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Does more home working benefit the environment and is the commute really a thing of the past now?

With Covid guidelines now non-existent in the UK and companies looking firmly ahead to life after the pandemic - what are our working life options?

Well probably the following…. A full return to working offices, a continuation of remote working from home, or a hybrid mixture of both.

As we move through 2022 Covid cases are the highest on record and precautions are sadly lacking along with Government guidance.

It’s therefore imperative that companies remain flexible in how they individually shape the future of work in their particular offices.

Regardless of the comments from Government Ministers on the need for the Civil Service to ‘get back to work’, working from home (WFH), shorter working weeks and flexible office space have been applauded by human resource experts.

It is considered that a flexible home working approach is not only beneficial to our health but also the environment.

So we have to ask, will there be a mass return to traditional working offices?

The pandemic has highlighted the inadequacies in our routined existence

Kirsty Hammond Kirsty Hammond Editor of Specifier Review

What about productivity?

2021 was the year that we all remained remote. A huge proportion of those home workers reported that they were as productive or more productive compared to office based work.

Many remote workers also feel that since the pandemic, working from home is better for their mental health.

Almost all suggested that working from home made them both happier and less stressed. They would even consider a pay cut if able to continue to do so.

Many employees have now acclimatised to working from home or at the very least a hybrid version. These workers are experiencing many benefits, economical, health, mental wellbeing and increased family time.

In fact the pandemic that we are all still living through, regardless of our standing in society, has highlighted the inadequacies in our routined existence.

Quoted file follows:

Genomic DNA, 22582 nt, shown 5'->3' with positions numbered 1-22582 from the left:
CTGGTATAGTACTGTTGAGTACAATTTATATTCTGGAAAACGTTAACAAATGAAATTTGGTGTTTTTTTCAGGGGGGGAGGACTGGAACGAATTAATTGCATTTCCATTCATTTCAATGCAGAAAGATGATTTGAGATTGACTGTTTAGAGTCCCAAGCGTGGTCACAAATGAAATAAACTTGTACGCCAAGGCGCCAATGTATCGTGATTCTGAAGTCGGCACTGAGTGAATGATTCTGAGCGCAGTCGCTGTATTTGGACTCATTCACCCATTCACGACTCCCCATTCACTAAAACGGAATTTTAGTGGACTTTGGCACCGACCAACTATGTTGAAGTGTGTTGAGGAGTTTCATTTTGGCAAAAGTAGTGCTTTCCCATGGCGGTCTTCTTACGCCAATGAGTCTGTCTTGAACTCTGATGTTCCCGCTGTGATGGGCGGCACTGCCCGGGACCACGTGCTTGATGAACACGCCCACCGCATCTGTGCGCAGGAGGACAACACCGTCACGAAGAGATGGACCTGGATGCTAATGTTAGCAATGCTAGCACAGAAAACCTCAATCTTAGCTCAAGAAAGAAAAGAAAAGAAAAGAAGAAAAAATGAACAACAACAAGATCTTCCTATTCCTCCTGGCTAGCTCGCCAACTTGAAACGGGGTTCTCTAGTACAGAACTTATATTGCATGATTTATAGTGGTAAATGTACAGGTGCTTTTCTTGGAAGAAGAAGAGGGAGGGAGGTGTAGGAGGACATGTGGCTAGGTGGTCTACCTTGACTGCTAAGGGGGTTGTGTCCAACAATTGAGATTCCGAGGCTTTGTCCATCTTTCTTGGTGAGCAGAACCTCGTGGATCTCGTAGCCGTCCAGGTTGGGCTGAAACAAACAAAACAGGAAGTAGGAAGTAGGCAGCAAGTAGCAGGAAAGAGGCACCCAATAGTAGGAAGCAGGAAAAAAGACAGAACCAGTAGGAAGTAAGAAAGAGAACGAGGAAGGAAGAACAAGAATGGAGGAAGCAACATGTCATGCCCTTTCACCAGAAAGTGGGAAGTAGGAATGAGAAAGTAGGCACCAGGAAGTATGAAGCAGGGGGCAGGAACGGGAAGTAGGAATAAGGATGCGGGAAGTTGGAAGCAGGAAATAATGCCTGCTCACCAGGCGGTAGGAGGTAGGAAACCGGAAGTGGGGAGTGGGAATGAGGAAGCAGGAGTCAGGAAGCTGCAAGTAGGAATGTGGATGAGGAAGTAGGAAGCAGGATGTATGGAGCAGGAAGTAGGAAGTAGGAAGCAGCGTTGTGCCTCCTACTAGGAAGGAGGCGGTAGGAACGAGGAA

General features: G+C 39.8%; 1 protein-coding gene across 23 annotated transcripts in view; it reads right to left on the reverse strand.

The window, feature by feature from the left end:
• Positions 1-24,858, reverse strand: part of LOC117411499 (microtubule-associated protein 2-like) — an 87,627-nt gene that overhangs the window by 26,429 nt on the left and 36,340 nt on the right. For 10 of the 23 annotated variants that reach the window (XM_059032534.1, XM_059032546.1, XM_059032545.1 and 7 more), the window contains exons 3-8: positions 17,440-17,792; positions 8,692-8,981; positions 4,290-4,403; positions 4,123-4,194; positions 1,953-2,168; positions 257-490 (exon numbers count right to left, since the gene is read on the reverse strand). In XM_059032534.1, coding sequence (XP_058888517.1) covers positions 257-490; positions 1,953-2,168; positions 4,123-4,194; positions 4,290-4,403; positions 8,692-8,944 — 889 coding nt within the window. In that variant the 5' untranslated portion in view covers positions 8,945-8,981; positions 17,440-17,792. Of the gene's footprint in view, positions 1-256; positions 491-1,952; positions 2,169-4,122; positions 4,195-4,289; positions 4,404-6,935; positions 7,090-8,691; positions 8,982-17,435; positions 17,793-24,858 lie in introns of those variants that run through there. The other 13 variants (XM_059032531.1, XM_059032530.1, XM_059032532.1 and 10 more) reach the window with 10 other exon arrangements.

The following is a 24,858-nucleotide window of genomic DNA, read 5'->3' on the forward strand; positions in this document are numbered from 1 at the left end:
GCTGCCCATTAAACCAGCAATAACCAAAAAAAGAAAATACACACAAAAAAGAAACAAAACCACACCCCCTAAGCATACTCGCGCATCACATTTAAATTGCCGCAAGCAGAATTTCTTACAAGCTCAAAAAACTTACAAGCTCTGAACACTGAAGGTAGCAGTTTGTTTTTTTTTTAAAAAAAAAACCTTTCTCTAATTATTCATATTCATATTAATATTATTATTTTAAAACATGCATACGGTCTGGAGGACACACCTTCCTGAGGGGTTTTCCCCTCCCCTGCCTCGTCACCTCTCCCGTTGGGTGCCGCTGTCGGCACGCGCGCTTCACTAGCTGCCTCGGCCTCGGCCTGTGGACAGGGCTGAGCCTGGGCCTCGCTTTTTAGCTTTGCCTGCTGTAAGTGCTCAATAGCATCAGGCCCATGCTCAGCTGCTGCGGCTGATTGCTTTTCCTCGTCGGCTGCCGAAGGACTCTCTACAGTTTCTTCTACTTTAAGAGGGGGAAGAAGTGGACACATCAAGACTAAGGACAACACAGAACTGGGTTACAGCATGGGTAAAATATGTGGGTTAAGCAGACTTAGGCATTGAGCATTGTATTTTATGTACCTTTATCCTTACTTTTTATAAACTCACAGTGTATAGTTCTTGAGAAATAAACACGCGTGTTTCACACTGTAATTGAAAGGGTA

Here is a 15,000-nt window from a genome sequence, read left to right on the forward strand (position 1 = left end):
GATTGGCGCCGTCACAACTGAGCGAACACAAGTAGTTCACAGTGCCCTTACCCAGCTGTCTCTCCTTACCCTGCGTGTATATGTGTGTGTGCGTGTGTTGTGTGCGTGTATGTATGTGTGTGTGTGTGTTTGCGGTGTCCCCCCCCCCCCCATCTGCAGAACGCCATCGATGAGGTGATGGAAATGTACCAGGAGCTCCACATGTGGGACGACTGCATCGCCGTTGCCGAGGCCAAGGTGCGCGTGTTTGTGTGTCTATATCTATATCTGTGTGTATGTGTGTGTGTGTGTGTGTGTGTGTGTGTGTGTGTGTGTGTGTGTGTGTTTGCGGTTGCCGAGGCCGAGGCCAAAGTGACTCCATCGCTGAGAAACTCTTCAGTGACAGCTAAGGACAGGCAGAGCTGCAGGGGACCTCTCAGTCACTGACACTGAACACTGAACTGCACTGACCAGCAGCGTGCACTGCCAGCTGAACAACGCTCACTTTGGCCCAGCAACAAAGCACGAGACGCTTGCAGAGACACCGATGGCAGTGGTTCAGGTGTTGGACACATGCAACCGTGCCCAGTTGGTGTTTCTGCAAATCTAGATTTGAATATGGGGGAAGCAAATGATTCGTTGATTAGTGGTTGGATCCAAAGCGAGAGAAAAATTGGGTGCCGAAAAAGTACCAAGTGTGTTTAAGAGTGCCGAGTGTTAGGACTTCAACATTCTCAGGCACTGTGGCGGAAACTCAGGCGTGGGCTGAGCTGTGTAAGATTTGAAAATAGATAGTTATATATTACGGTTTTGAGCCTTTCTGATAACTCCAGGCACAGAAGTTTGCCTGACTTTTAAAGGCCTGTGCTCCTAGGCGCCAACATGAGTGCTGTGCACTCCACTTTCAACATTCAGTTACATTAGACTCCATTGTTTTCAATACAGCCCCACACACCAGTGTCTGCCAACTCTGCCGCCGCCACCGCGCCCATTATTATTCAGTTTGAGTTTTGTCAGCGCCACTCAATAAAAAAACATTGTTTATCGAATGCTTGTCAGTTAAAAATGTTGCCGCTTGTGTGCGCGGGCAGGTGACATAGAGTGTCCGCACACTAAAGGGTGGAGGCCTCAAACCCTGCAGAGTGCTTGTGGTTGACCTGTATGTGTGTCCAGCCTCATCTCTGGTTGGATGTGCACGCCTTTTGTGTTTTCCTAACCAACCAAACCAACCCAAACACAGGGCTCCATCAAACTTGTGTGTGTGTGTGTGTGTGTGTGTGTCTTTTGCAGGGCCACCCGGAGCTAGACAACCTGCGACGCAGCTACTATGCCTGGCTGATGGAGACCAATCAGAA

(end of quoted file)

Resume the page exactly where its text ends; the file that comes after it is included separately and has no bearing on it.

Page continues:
Improving sustainability

How we travel to work and the time spent commuting, how we work, how our children are educated, our food security and the impact our daily lives and our movements have on our planet, are all being questioned as never before.

As a result of Covid, many cities are improving urban sustainability. The once imperative commute is now questionable. New technologies are being implemented to support work from home models. Cycle lanes and green areas are reclaiming the road space and replacing the concrete.

During the pandemic we have also seen city migration like never before.

Our concerns surrounding Covid are continually entwined with the climate crisis, and with a focus on air quality, the need for fresh air and green spaces has never been more important and pressing.

A more thoughtful approach

Energy self-sufficiency and the reduction of carbon emitting living practices gives us an opportunity to promote a different life that is, if not mainly, then increasingly focused on ecology, a more thoughtful approach to our footprint.

2020 and Covid have changed how we perceive our cities, staying at home to work has forced us to rethink our spaces.

Large cities have begun to lose their appeal and the countryside has become more and more popular.

Green spaces, fresh air and the hope of better mental health alongside reduced stress is, of course, attractive.

Transport challenge

With several national lockdowns firmly under our belts and with offices being shut for most of 2020 the Department of Transport has noted a 38% increase in cycling since before the pandemic.

With our drive towards Net Zero, transport is without doubt one of the most challenging sectors to tackle.

Our car dependent lifestyles along with roads, vehicles and heavy use of fossil fuels are truly embedded in all walks, rather journeys of life.

One obvious way to reduce our transport emissions will be to continue the trend to WFH and technology will play a pivotal part here.

A thing of the past?

There is a growing confidence that this will be viable as technology and video conferencing becomes seamless.

Even the big Tech giants who have always advertised their “alternative” working spaces are nimbly embracing the WFH model with Amazon offering this as an option to many.

At Twitter it can be a permanent move and even many of the city banks will not be returning to the traditional model.

It appears that the once big city may actually become a thing of the past. ‘FTSE 100 firms share latest London office plans following WFH year, with many set to embrace flexible working

A number of FTSE 100 companies have told the Evening Standard that flexible working plans are being looked at for post-pandemic’

How will this impact on our cities is not fully clear yet, but one thing does seem certain and that is how unlikely it is that we will all be rushing back to the Monday to Friday, 9 to 5 style operation.

And with an urgent climate crisis to focus on, this examination of the impact of work on the environment can be no bad thing.

Kirsty Hammond is editor of Specifier Review